Occasionally, you still need to figure out millequivalents vs millimoles. Or you may need to calculate how much sodium in half normal saline.

Two Pharm D. students prepared a powerpoint to easily walk you through these sometimes tricky calculations.

Millequivalents and Millimole Calculations


Ace Inhibitors and the Kidney

ProfJameson Pharmacology, Physiology 2 Comments

We have prepared a powerpoint to demonstrate how ACE inhibitors can be either beneficial or harmful to the kidney, depending on the patients physiology:

Click to download ACE INHIBITORS AND THE KIDNEY


Number Needed to Treat

ProfJameson Statistics 3 Comments

Definition:The Number Needed to treat is the number of patients that you would need to treat to prevent one primary outcome (heart attack, death, stroke, whatever)

  • This applies to patients: with the same problem studied
  • treated for the same duration as the study
  • Calculation:

    • First calculate the Absolute Risk Reduction (ARR)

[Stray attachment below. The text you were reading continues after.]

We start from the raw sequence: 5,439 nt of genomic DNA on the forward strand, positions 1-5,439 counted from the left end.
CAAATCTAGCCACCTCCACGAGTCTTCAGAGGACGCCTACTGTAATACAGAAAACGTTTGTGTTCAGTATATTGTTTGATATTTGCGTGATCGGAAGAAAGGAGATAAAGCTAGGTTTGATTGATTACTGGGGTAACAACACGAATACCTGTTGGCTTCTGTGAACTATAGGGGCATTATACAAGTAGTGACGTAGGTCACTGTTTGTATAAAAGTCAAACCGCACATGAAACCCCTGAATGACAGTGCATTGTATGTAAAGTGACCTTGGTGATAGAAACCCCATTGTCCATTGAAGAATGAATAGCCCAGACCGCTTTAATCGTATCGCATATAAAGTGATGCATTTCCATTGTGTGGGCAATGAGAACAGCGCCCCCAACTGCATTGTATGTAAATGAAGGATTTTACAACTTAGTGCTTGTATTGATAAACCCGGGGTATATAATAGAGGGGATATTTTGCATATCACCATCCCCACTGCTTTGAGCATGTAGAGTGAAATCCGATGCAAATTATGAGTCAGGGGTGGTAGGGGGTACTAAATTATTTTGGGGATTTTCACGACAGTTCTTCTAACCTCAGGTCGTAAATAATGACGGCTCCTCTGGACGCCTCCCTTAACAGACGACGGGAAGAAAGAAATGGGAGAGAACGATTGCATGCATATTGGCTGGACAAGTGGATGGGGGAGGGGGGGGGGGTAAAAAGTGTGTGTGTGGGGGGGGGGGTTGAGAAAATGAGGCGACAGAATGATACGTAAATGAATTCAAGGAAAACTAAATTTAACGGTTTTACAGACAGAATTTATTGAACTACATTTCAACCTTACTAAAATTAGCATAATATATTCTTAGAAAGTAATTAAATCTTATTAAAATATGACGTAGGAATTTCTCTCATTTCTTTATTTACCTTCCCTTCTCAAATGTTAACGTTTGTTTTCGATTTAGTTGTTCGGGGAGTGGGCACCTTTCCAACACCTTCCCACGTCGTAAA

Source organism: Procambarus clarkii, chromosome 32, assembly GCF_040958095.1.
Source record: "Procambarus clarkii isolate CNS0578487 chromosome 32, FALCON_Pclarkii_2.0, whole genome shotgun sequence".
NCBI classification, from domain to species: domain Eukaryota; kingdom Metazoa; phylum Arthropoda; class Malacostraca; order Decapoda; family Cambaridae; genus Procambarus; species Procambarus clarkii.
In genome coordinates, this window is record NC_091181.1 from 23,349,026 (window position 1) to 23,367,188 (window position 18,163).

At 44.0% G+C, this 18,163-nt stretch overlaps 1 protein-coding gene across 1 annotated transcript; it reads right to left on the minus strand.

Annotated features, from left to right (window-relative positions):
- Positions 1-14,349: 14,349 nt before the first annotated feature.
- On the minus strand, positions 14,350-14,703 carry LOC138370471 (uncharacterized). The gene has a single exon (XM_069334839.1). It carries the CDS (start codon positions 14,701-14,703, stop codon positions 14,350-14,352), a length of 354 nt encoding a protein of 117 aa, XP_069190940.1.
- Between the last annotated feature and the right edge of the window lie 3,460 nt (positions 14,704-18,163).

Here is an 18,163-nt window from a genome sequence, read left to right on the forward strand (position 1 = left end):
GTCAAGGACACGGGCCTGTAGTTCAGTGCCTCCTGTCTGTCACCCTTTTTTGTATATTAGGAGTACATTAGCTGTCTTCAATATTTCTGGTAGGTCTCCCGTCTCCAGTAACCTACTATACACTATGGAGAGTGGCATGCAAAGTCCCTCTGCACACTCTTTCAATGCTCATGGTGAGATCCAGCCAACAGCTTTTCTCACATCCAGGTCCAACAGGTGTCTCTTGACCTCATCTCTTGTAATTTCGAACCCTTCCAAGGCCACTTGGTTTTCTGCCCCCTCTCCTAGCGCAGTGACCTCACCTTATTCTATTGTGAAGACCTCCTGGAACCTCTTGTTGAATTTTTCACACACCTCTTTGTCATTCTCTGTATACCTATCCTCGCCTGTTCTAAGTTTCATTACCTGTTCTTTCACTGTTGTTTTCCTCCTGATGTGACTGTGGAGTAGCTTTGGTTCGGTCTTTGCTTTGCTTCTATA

• Then take the ARR in decimal form (e.g. .05 for 5%) and divide it INTO 1. (1/ ARR = NNT)
    • Example:
      – 8% stroke rate with A. Fib decreased to 3% with Coumadin
      – Absolute risk reduction of 5%
      – NNT = 1 / ARR or 1/.05 = 20
      Therefore you need to treat 20 A. Fib patients for one year with warfarin to prevent one stroke.

      Number Needed to Harm (NNH): this is the same concept as the Number Needed to Treat except that you use:
            Incidence of Adverse Effect MINUS Incidence in the Placebo Group = Absolute Risk Increase

      The calculation is then the same using Absolute Risk Increase instead of ARR.

      Example:
      – Incidence of gynecomastia is almost zero with placebo
      – Incidence of gynecomastia is 10% with spironolactone
      – Therefore: Absolute increase in risk is 10% – 0% = 10%
      – 1 / 0.10 = 10 = NNH You need to treat 10 patients with spironolactone to cause one case of gynecomastia.


Absolute vs Relative Risk Reduction

ProfJameson Statistics 4 Comments

Albert and I developed an acute interest in risk reduction at about 3500 feet.

 

Examples: